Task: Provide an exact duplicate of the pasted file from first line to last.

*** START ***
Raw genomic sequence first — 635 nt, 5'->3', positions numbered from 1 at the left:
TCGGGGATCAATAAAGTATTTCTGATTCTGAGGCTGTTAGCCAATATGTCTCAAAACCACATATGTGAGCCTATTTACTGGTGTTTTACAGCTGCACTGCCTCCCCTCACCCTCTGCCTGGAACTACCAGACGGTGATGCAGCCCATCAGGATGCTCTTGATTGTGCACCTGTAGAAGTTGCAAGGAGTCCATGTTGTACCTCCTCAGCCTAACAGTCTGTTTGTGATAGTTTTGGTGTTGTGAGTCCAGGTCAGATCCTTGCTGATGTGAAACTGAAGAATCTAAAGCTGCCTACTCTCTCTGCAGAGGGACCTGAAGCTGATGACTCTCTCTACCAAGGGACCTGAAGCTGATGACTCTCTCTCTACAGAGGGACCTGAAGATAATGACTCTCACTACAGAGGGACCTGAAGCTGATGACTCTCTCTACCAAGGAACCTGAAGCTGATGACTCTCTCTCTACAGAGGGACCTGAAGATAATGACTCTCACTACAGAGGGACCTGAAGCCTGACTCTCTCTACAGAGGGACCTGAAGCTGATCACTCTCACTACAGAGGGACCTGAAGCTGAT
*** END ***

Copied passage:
Raw genomic sequence first — 635 nt, 5'->3', positions numbered from 1 at the left:
TCGGGGATCAATAAAGTATTTCTGATTCTGAGGCTGTTAGCCAATATGTCTCAAAACCACATATGTGAGCCTATTTACTGGTGTTTTACAGCTGCACTGCCTCCCCTCACCCTCTGCCTGGAACTACCAGACGGTGATGCAGCCCATCAGGATGCTCTTGATTGTGCACCTGTAGAAGTTGCAAGGAGTCCATGTTGTACCTCCTCAGCCTAACAGTCTGTTTGTGATAGTTTTGGTGTTGTGAGTCCAGGTCAGATCCTTGCTGATGTGAAACTGAAGAATCTAAAGCTGCCTACTCTCTCTGCAGAGGGACCTGAAGCTGATGACTCTCTCTACCAAGGGACCTGAAGCTGATGACTCTCTCTCTACAGAGGGACCTGAAGATAATGACTCTCACTACAGAGGGACCTGAAGCTGATGACTCTCTCTACCAAGGAACCTGAAGCTGATGACTCTCTCTCTACAGAGGGACCTGAAGATAATGACTCTCACTACAGAGGGACCTGAAGCCTGACTCTCTCTACAGAGGGACCTGAAGCTGATCACTCTCACTACAGAGGGACCTGAAGCTGAT